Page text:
Before your head explodes, please know that I think white supremacy is the sickly fantasy of stunted ignoramuses, as are any “isms” that confuse whatpeople are with who they are. There is no Constitutional right to threaten individuals with harm, and I think that people who do so, even in a single online comment, should be punished. Full stop.
But policing hate speech by silencing haters is problematic, for at least three reasons:
First, if it’s Nazis today, what will it be tomorrow? I know, I know, that’s the same argument that gun rights activists make, but this is an entirely different situation; unlike the Second Amendment protections that are assumed to be absolute, there are a number of limitations already imposed on the rights granted by the First: Defamation, threats to individuals and incitement to violence, child pornography, and even obscenity in certain instances are not protected speech.
So if we add hate to the list, what types of thoughts could be included? What if I absolutely hate my political opponents, or hate global climate change deniers so much that I don’t think they’re sentient human beings?
I’d be horribly stupid, but would my hate be a crime? Current US law says no, unless I stepped over the line and tried to do something about it. I think the operators of online social platforms could do far more to rid comments of just that language.
This brings me to the second issue, which is that the definition of hate speech usually comes from the opinions of the hated.
The numbnuts who marched in Charlottesville were threatening to African Americans and Jews in ways that nobody outside those communities could begin to understand. A torchlit march is a visceral symbol of not only past crimes against their humanity, but a reminder of the institutional injustice they live with today, and a threat that tomorrow could get worse.
When they chanted “Jews will not replace us,” it doesn’t take a PhD to connect that sentiment to employment quotas and gas chambers. The only novelty is that the marchers didn’t bother to wear white sheets or brown shirts.
But was it a threat? Is the very existence of the Ku Klux Klan a threat to African Americans? The answer probably depends on who you ask, which is the problem.
That problem gets clear when the tables are turned, and institutional authority feels threatened (the outcomes are uniformly horrible): Joe McCarthy thought that attending a meeting of so-called communist sympathizers was a threat, so people’s careers were ruined. Labor protesters were beaten and killed earlier that same century because their politics challenged the status quo.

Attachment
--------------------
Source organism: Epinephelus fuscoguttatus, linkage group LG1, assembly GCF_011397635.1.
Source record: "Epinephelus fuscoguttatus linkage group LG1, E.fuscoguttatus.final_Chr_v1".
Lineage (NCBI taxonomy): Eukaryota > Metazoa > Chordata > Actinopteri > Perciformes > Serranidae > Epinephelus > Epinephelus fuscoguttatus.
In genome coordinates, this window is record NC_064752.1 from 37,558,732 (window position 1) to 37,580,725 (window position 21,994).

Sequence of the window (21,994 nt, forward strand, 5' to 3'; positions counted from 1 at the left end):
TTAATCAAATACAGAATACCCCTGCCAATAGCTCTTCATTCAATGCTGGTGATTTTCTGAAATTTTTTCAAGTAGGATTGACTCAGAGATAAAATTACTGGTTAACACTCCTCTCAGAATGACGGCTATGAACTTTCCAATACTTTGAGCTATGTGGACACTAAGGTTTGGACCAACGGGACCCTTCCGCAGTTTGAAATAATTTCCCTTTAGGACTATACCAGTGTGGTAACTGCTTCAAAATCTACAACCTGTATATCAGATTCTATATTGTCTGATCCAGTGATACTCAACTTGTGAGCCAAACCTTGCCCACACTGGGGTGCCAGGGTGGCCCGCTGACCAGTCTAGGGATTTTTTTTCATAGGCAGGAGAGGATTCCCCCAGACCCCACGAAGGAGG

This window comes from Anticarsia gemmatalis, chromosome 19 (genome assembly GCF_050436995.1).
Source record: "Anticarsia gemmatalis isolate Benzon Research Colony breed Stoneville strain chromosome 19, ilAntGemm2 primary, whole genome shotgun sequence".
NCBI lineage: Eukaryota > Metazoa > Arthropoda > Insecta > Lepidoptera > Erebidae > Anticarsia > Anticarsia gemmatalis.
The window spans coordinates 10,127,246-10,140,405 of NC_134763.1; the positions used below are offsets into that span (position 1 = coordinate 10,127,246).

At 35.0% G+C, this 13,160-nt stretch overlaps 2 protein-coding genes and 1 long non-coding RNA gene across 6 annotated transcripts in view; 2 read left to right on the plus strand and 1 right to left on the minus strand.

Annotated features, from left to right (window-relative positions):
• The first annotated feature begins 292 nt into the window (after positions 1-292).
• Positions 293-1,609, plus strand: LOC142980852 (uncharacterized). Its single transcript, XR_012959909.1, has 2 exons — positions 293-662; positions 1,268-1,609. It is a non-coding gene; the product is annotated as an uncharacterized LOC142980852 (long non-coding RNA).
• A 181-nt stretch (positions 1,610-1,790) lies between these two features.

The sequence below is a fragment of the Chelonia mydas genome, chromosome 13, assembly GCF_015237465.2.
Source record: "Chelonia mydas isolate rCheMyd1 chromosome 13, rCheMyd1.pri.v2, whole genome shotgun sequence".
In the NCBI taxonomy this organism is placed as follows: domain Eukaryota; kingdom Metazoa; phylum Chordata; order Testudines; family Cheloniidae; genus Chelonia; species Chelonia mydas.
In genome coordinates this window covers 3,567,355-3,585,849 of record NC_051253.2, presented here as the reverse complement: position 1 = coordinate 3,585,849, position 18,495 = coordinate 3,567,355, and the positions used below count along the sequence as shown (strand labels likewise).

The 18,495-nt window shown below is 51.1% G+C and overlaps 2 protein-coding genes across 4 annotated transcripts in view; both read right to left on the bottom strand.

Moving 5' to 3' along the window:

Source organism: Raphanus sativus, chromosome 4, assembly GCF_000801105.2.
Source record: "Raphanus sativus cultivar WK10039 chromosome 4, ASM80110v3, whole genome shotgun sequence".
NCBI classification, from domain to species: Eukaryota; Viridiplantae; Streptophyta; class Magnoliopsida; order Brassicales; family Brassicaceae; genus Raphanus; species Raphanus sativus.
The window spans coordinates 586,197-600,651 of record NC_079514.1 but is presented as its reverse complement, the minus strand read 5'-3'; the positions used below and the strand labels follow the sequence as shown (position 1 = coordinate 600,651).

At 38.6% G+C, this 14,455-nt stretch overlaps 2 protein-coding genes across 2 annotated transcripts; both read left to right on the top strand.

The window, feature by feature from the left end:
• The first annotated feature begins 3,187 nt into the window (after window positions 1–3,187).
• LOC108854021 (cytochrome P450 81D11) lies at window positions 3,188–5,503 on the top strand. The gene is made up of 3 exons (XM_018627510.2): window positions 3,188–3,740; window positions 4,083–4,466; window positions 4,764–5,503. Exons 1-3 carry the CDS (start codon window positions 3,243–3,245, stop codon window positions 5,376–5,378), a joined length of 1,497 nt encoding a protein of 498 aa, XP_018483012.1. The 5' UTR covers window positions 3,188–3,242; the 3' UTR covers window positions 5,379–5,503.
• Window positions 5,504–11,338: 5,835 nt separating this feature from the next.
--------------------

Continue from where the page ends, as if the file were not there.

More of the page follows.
Southern whites and Germans convinced themselves they were hated, even though it was entirely imaginary, and look what happened.
So I wonder if using the nuanced and shifting perceptions of feeling hated, real or not, is the best way to counter hatred? Maybe we need better objective definitions for what constitutes hateful behavior, and governments and businesses need to address them more fully (and regularly) instead of responding if and when it seems needed (or, in the case of the Charlottesville police, not at all)?
The third reason is bigger than a love site impeding the procreative tendencies of Nazis, or the hypothetical complexities of deciding if/who to shut down next:
Isn’t it scary that tech companies have so much control over how we communicate and interact?
Banning users is something that happens all the time, for myriad reasons; beyond silencing a few people, these companies control everything else that we see online and, by effect, what we do. Much of this parsing and promotion happens under everyone’s radar, so we see worlds on Facebook and other social sites that are pure invention, not real.
It’s called curation.
While I’m at it, I can’t miss mentioning the work that “Yes, You’re Racist” has been doing on Twitter, ID’ing marchers so they can be shamed publicly. Part of me absolutely loves this twist, but then it hit me: What happens when my picture gets shot while I’m doing something — protesting, maybe, or simply entering a retail store — and then it gets used to hurt me?
I’m thinking stuff like pics that ID me as a frequent patron of my local ice cream parlor, which I’m sure my health insurance provider would love to see.
But then I consider how the same approach could be used to intimidate women seeking abortions (they’re already spammed by anti-abortion ads when they visit clinics), and it all gets pretty bad. The idea that we have no more privacy publicly than we do online should scare everyone, not just Nazis.
Presuming that hate speech can or should be banned just seems too easy, and too voluntary, like tech companies are willing to make a gesture that doesn’t really solve the problem.
Every “ism” shrivels and dies when exposed to the sunlight of truth. Not only would it help if social platforms (of all kinds) actually policed threatening behaviors instead of presuming to squash hateful ideas, but what if they also took responsibility for ensuring factual accuracy of what people post?
I’m thinking a warning label like on cigarette packages, stating that despite the glorious claims and promises of one or another idiot hater or hate group, that the facts say otherwise (and using them could harm you).
I don’t think we want haters simmering in secret…we want them in the public eye, daring to parade even, so we can refute and reject them.
After all, how many dates could a Nazi posting on OkCupid hope to score?